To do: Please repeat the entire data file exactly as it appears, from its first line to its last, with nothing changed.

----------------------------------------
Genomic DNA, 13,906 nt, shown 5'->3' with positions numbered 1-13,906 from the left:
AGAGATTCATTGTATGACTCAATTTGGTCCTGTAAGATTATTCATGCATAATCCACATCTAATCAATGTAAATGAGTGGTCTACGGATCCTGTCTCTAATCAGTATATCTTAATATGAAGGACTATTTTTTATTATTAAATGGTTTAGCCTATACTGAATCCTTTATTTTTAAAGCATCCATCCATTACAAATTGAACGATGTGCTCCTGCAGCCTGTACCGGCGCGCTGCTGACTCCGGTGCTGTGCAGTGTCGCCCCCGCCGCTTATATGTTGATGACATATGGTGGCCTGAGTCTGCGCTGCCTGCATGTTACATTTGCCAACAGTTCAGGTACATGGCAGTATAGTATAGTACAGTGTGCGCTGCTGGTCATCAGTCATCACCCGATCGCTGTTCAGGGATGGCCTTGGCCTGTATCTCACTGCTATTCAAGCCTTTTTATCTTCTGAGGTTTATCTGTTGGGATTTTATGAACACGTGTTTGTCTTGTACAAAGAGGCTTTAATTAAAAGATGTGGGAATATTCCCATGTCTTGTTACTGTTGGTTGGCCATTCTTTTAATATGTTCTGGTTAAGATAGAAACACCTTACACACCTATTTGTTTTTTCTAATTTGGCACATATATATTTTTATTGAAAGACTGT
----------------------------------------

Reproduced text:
Genomic DNA, 13,906 nt, shown 5'->3' with positions numbered 1-13,906 from the left:
AGAGATTCATTGTATGACTCAATTTGGTCCTGTAAGATTATTCATGCATAATCCACATCTAATCAATGTAAATGAGTGGTCTACGGATCCTGTCTCTAATCAGTATATCTTAATATGAAGGACTATTTTTTATTATTAAATGGTTTAGCCTATACTGAATCCTTTATTTTTAAAGCATCCATCCATTACAAATTGAACGATGTGCTCCTGCAGCCTGTACCGGCGCGCTGCTGACTCCGGTGCTGTGCAGTGTCGCCCCCGCCGCTTATATGTTGATGACATATGGTGGCCTGAGTCTGCGCTGCCTGCATGTTACATTTGCCAACAGTTCAGGTACATGGCAGTATAGTATAGTACAGTGTGCGCTGCTGGTCATCAGTCATCACCCGATCGCTGTTCAGGGATGGCCTTGGCCTGTATCTCACTGCTATTCAAGCCTTTTTATCTTCTGAGGTTTATCTGTTGGGATTTTATGAACACGTGTTTGTCTTGTACAAAGAGGCTTTAATTAAAAGATGTGGGAATATTCCCATGTCTTGTTACTGTTGGTTGGCCATTCTTTTAATATGTTCTGGTTAAGATAGAAACACCTTACACACCTATTTGTTTTTTCTAATTTGGCACATATATATTTTTATTGAAAGACTGT